|England once had OMO too. It's lucky I didn't know that.|
When I was small, the blue powder that stood on the washing machine in a box with a big white starburst was called Omo.
Which, come on, is the best laundry detergent name ever. It is the laundry detergent name you come up with for your graphic novel. Its palindromic meaninglessness has everything: brevity, symmetry, slight tang of post-atomic science-fiction. Because your laundry powder should always be a bit Jetsons. Whiter-than-white, nuclear-powered.
Omo was the middle of the road, along with Cold Power which was Unbeatable In Cold. The woman on the ad lied to her mum. Got my powder? Yes mum. Water hot? Yes mum. She clicked cold. This was so thrillingly subversive I almost wished it was our family's brand.
There was also Surf. Surf came in an enormous box and was advertised on cents-per-wash, a pile of folded towels stretching to infinity and a matter-of-fact woman with a laundry basket in her arms. Then there was johnny-come-lately Dynamo, which was the avant garde laundry liquid. A third of a cup on the stain, and the rest in the wash. The Dynamo ads had a man in a suit and tie, because science.
When I was an undergraduate the kids who couldn't hold their drink were called Cadburys. A glass and a half. But if you really couldn't hold it, you were a Dynamo. Third of a cup.
Laundry-detergent semiotics. And so here's me a few ahem years later standing in front of the selection at Sainsbury's. I've been in England maybe a week. It's cold and Cambridge looks like something out of a sword-and-sorcery flick and man, there are a lot of cobbles and bicycles and iron fences with pointy bits on the top and the heating runs in copper pipes and I've been blinking at it all as if dropped through the looking glass. It is not real. It is not real like the beaches of a faraway resort are not real, and soon you're going to be back at the corner shop buying some milk and regretting that wrap-braid.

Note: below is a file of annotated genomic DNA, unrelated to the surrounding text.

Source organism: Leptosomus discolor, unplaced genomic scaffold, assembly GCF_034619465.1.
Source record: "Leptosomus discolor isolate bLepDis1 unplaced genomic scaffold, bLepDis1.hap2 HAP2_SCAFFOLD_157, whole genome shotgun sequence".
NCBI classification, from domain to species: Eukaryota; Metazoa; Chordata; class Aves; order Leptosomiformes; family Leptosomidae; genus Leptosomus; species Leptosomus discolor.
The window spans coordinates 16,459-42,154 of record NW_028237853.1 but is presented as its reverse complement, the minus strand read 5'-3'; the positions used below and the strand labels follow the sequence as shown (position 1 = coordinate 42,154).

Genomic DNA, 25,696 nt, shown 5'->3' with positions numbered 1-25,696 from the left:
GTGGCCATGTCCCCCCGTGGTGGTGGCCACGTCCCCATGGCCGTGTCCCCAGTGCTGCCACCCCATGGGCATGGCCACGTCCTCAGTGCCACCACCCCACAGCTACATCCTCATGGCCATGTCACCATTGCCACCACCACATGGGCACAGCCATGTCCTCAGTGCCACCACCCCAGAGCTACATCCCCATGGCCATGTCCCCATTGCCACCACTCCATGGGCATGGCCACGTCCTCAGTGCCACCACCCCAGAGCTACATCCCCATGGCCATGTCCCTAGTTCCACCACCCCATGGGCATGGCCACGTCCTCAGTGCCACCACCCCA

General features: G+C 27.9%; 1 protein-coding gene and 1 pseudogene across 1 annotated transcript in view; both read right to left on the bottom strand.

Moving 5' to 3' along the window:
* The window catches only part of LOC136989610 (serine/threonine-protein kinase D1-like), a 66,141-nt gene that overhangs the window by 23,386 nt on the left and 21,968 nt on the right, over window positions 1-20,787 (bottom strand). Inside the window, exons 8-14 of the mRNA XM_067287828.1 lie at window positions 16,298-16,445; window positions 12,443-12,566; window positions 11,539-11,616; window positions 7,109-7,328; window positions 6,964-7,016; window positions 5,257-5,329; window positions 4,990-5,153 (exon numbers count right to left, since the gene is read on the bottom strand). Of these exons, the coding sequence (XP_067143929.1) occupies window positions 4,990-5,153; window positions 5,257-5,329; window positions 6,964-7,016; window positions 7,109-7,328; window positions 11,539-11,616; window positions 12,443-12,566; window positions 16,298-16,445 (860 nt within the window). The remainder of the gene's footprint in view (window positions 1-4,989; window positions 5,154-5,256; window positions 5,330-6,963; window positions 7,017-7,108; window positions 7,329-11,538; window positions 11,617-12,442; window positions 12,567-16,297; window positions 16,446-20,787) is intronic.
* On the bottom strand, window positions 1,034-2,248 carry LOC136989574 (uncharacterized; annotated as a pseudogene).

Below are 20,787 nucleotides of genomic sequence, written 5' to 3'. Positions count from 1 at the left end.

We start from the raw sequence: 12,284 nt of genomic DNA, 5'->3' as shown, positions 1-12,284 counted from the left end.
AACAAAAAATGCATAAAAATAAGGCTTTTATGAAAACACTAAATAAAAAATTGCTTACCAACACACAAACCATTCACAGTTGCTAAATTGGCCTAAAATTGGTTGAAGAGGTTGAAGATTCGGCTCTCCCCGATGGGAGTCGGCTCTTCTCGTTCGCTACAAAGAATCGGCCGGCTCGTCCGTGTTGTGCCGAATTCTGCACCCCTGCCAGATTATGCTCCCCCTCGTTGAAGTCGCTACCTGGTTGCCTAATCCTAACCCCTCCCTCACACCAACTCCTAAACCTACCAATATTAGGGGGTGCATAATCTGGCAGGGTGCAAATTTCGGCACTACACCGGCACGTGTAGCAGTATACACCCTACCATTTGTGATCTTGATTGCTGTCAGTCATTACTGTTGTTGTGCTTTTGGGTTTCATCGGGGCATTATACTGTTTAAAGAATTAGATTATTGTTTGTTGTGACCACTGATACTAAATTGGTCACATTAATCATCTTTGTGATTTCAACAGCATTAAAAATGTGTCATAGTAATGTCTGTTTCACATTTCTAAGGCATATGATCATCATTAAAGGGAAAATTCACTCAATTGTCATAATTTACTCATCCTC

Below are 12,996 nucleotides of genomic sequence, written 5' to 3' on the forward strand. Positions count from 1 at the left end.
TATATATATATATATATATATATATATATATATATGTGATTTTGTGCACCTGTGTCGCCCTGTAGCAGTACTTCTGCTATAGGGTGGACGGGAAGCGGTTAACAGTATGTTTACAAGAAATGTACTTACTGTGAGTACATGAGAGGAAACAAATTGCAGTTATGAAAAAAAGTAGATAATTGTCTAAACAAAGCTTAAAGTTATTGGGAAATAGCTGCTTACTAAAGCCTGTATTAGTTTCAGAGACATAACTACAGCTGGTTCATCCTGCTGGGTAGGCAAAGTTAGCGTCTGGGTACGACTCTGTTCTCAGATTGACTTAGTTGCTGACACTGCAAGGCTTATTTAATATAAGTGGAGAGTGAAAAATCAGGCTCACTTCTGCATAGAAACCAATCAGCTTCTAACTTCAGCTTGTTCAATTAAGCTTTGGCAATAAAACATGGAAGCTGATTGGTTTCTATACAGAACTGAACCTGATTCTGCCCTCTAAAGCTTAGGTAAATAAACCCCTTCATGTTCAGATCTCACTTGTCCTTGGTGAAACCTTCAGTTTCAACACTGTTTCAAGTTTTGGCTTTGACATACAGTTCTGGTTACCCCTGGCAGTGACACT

This, however, is a supermarket. Its comfortingly familiar fluorescent strip lighting and neatly stacked primary-coloured packaging are delivering my very first proper experience of alienation. I don't know which detergent to buy. I haven't thought about laundry detergent in I can't remember. Boxes and bottles and colours and starbursts and babies and fluffy towels and it's like someone's punched me on the ear. You just sort of know which detergent is the right one. The good one. The one that makes the sheets wave gently and pristinely on the line in the garden you don't have. Right?
Ariel? Like Shakespeare's sprite? How is that laundryish? No. Lenor. Sounds like a porn star. Wait ... oh, fabric softener. No. Daz? You mean short for Darren? I don't think so. What about this one. This one is called Bold. Bold like ... the brightness of your brights? The whiteness of your whites? OK. We'll call that a possible. Fairy. Fairy? I ... what?
Persil. This is more like it. Space-ageish. Not in The Tempest. Also it's blue. And it smells mostly how laundry is supposed to smell. Persil.
I took a box of Persil liquitabs home with me that day and for the first time in my life I wasn't sure my laundry detergent would work.